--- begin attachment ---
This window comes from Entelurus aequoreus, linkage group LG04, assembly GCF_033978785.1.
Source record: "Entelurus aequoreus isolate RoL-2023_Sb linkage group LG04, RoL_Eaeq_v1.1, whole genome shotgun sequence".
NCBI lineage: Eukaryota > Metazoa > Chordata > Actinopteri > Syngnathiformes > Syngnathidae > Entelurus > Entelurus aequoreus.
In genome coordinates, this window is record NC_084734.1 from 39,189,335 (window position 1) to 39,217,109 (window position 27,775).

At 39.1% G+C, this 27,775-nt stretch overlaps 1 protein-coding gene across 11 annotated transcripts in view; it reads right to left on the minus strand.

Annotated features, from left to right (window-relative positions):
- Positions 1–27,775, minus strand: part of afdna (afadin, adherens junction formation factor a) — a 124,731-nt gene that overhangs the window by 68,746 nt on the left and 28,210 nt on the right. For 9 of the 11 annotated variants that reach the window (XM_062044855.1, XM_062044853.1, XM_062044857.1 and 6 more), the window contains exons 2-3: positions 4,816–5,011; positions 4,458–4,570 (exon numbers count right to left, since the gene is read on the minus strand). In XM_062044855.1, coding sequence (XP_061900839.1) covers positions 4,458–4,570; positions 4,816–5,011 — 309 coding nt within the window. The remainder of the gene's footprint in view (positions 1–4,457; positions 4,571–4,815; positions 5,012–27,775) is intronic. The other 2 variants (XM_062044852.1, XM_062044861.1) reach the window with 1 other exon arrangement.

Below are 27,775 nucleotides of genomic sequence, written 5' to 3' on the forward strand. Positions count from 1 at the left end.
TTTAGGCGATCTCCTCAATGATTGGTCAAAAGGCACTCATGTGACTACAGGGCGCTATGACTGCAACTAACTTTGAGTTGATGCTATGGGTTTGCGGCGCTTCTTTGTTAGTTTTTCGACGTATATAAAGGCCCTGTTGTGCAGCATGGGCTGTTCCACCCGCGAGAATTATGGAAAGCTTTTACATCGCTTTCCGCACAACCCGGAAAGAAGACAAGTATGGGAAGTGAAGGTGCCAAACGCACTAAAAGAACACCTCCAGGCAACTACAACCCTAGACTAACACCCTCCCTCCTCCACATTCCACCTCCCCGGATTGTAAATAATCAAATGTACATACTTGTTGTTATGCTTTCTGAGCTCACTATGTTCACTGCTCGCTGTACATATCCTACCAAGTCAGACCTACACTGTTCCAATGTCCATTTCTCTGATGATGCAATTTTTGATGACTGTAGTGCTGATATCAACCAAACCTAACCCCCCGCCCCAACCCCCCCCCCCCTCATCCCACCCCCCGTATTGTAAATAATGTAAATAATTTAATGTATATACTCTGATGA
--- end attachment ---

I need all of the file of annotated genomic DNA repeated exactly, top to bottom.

This window comes from Entelurus aequoreus, linkage group LG04, assembly GCF_033978785.1.
Source record: "Entelurus aequoreus isolate RoL-2023_Sb linkage group LG04, RoL_Eaeq_v1.1, whole genome shotgun sequence".
NCBI lineage: Eukaryota > Metazoa > Chordata > Actinopteri > Syngnathiformes > Syngnathidae > Entelurus > Entelurus aequoreus.
In genome coordinates, this window is record NC_084734.1 from 39,189,335 (window position 1) to 39,217,109 (window position 27,775).

At 39.1% G+C, this 27,775-nt stretch overlaps 1 protein-coding gene across 11 annotated transcripts in view; it reads right to left on the minus strand.

Annotated features, from left to right (window-relative positions):
- Positions 1–27,775, minus strand: part of afdna (afadin, adherens junction formation factor a) — a 124,731-nt gene that overhangs the window by 68,746 nt on the left and 28,210 nt on the right. For 9 of the 11 annotated variants that reach the window (XM_062044855.1, XM_062044853.1, XM_062044857.1 and 6 more), the window contains exons 2-3: positions 4,816–5,011; positions 4,458–4,570 (exon numbers count right to left, since the gene is read on the minus strand). In XM_062044855.1, coding sequence (XP_061900839.1) covers positions 4,458–4,570; positions 4,816–5,011 — 309 coding nt within the window. The remainder of the gene's footprint in view (positions 1–4,457; positions 4,571–4,815; positions 5,012–27,775) is intronic. The other 2 variants (XM_062044852.1, XM_062044861.1) reach the window with 1 other exon arrangement.

Below are 27,775 nucleotides of genomic sequence, written 5' to 3' on the forward strand. Positions count from 1 at the left end.
TTTAGGCGATCTCCTCAATGATTGGTCAAAAGGCACTCATGTGACTACAGGGCGCTATGACTGCAACTAACTTTGAGTTGATGCTATGGGTTTGCGGCGCTTCTTTGTTAGTTTTTCGACGTATATAAAGGCCCTGTTGTGCAGCATGGGCTGTTCCACCCGCGAGAATTATGGAAAGCTTTTACATCGCTTTCCGCACAACCCGGAAAGAAGACAAGTATGGGAAGTGAAGGTGCCAAACGCACTAAAAGAACACCTCCAGGCAACTACAACCCTAGACTAACACCCTCCCTCCTCCACATTCCACCTCCCCGGATTGTAAATAATCAAATGTACATACTTGTTGTTATGCTTTCTGAGCTCACTATGTTCACTGCTCGCTGTACATATCCTACCAAGTCAGACCTACACTGTTCCAATGTCCATTTCTCTGATGATGCAATTTTTGATGACTGTAGTGCTGATATCAACCAAACCTAACCCCCCGCCCCAACCCCCCCCCCCCTCATCCCACCCCCCGTATTGTAAATAATGTAAATAATTTAATGTATATACTCTGATGA